Willie Ripia admits playing eight games for the Bay of Plenty development team mightn't be the best preparation for his return to the New Zealand Maori side but it certainly gave him a new appreciation of life and that's as important as anything right now.
Ripia, battling the demons of compulsive gambling that saw his Super Rugby career disintegrate, leaves with the Maori team on their UK tour tomorrow determined to make the most of this sporting lifeline thrown to him by Jamie Joseph.
Ripia admitted he had considered his rugby career to be over after leaving Perth in disgrace in January, because it would be easier to "just run away".
But his counsellors said to him that fronting up and playing rugby was a better way to express himself.
"It was definitely hard," he said of turning out for the Steamers back-up team.
"I guess the biggest thing was play development rugby with people who work for a living, who leave their families for the weekend, train late, have to travel an hour to get to training ... that was quite humbling. Coming from the professional environment and seeing that makes you think, well rugby, it's awesome in New Zealand. It brings that passion back and makes you want to work that little bit harder and get back to the top.
"They were a great bunch of blokes and it was a catalyst towards definitely wanting to give this a massive crack and get back out on field again."
Ripia certainly didn't envisage getting selected for New Zealand Maori, a team he played two games for two years ago.
But he jumped at the chance when Joseph called offering him a tour position.
"I didn't have to think about it at all. To say no to a team like this would be pretty silly, being a Maori boy.
"The daunting part was having to get on that road and shed a few kilos and knowing I have to be quite fit and be physically and mentally ready to get out there and play some tough football."
Ripia admitted Joseph and his assistant Daryl Gibson had taken a risk, simply because of his lack of top rugby.
"And when you take in what happened, it's a real high risk. They have spoken to me about that and what's easiest for me to help the team. I did a lot of work before I came into the camp. I've prepared myself as best I can, we'll see how we go."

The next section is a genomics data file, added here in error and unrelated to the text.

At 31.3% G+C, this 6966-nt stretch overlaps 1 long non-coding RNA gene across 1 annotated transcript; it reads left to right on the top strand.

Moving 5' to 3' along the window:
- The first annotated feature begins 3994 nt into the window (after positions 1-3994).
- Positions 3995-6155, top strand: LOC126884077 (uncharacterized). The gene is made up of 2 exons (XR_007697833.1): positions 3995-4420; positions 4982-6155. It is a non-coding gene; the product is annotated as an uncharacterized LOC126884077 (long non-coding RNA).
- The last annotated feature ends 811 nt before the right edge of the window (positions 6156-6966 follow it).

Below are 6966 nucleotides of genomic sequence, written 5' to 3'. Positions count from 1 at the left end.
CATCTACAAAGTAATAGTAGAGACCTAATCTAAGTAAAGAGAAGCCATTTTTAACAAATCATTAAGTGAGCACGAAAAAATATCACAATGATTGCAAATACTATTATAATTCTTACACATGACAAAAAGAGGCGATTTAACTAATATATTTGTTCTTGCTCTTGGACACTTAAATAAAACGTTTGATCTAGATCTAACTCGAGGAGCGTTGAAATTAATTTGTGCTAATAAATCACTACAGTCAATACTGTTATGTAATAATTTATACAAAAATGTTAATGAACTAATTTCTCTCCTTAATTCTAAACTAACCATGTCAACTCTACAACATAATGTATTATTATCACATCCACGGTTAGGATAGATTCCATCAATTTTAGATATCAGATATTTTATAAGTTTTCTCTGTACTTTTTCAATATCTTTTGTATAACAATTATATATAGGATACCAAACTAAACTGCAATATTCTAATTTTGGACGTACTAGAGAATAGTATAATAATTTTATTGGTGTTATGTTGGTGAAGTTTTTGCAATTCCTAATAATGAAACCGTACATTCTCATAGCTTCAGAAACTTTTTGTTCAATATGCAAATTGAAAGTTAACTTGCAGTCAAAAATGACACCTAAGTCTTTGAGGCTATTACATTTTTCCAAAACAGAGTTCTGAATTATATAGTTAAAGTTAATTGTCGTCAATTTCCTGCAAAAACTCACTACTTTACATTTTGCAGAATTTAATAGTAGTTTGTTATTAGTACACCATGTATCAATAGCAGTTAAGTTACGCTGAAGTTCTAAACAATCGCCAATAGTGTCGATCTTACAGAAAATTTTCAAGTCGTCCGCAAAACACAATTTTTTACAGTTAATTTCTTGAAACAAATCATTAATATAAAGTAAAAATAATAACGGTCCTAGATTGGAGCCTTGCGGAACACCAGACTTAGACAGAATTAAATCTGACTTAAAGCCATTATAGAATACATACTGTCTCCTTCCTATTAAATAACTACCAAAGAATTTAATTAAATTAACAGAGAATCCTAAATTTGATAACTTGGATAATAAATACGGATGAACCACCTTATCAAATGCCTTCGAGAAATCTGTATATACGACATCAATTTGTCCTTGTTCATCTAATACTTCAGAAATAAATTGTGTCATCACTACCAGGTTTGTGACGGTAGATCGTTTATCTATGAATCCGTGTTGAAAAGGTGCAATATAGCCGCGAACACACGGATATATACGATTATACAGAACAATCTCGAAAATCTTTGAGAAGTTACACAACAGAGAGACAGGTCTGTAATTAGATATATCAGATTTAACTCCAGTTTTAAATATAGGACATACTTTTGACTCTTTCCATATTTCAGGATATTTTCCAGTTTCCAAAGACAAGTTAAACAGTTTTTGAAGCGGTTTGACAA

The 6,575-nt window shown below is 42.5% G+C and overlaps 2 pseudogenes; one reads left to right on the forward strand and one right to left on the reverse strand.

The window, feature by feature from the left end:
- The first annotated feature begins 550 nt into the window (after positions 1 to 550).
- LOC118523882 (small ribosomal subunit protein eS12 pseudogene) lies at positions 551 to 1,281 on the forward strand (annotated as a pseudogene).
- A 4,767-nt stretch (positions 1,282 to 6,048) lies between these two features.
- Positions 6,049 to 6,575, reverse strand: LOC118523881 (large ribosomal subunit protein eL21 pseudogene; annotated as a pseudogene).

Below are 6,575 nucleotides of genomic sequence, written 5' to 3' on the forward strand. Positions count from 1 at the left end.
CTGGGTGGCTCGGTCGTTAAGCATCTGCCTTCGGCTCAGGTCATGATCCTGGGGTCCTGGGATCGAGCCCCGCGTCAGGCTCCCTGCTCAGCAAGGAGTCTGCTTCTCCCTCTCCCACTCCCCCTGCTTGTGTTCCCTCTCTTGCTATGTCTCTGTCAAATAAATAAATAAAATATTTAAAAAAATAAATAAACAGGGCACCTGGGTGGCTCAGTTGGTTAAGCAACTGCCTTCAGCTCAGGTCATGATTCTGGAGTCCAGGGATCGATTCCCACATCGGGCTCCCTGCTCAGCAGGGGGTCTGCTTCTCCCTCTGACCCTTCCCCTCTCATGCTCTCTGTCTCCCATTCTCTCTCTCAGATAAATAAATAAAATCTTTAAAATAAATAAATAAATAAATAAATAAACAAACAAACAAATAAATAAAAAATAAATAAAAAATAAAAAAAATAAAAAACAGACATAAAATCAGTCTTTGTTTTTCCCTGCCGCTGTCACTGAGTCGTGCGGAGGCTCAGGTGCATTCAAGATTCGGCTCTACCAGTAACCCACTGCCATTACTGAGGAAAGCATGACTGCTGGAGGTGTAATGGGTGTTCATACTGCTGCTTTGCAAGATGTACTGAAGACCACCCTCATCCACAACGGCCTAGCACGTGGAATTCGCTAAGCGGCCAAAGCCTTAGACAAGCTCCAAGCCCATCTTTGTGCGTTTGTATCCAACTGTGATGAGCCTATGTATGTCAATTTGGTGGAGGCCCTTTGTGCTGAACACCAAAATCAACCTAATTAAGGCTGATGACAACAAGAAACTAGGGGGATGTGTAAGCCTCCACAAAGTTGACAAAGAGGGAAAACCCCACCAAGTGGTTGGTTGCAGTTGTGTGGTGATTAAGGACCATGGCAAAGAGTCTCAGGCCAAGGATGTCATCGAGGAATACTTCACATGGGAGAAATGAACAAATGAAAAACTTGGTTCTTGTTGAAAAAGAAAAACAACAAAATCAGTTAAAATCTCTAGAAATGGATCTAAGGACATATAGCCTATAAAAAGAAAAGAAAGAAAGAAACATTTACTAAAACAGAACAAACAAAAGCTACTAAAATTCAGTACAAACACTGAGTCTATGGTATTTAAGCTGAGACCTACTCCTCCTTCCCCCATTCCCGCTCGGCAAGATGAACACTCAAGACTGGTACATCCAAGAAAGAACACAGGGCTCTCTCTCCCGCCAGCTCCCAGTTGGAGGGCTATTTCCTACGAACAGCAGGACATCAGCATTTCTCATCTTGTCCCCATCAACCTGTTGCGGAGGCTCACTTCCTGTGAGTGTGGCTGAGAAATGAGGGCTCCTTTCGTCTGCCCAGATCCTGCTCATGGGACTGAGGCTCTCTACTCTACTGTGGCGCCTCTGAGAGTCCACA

Ripia's most daunting moment was addressing the Maori team when they assembled on Saturday night, something he initiated.
He bravely spoke to the media today with the sort of courage he showed in fronting his new team mates with such honesty.
"I could have just sat in the background but with my personality I cant do that, I have step up ... that's part of my process. I'd been thinking about it since the team got named.
"I had to address the team. You never want to be in a team environment where you're treated differently. I had to lay out that I don't want to be that (previous) person.
"I have to earn their trust because trust is huge and without trust a team isn't really going get anywhere. It's something.
"I'll have to drive, and have to continually drive. They're a great bunch of blokes. So far it's been good but it's only a couple of days. We'll see how we've gone in a week."
Ripia said he hadn't had any contact with his former Western Force team mates where he left in disgrace amidst allegations of dressing room theft.
"I don't expect them to come and talk to me. When all that happened as rugby player and a person, what can you say; what can u do? It's a sad thing. It's something I built, something I have to live with and if there ever comes a chance I can talk to them, I'm more than willing to have a chat with them."
Asked how his previous Maori experience rated, Ripia didn't hesitate: "Oh, huge. As a player you don't really understand how massive it is compared to my parents and my family. It's the world to them.
"But it's a massive part of my heart ... as a Maori boy growing up seeing your idols, your Carlos Spencers and that playing.
"It's definitely huge for me and I thing putting on that jersey last night and taking photos brought back memories and the reality that I'm back in amongst the fold and that the best of times are going to happen."
- Fairfax Media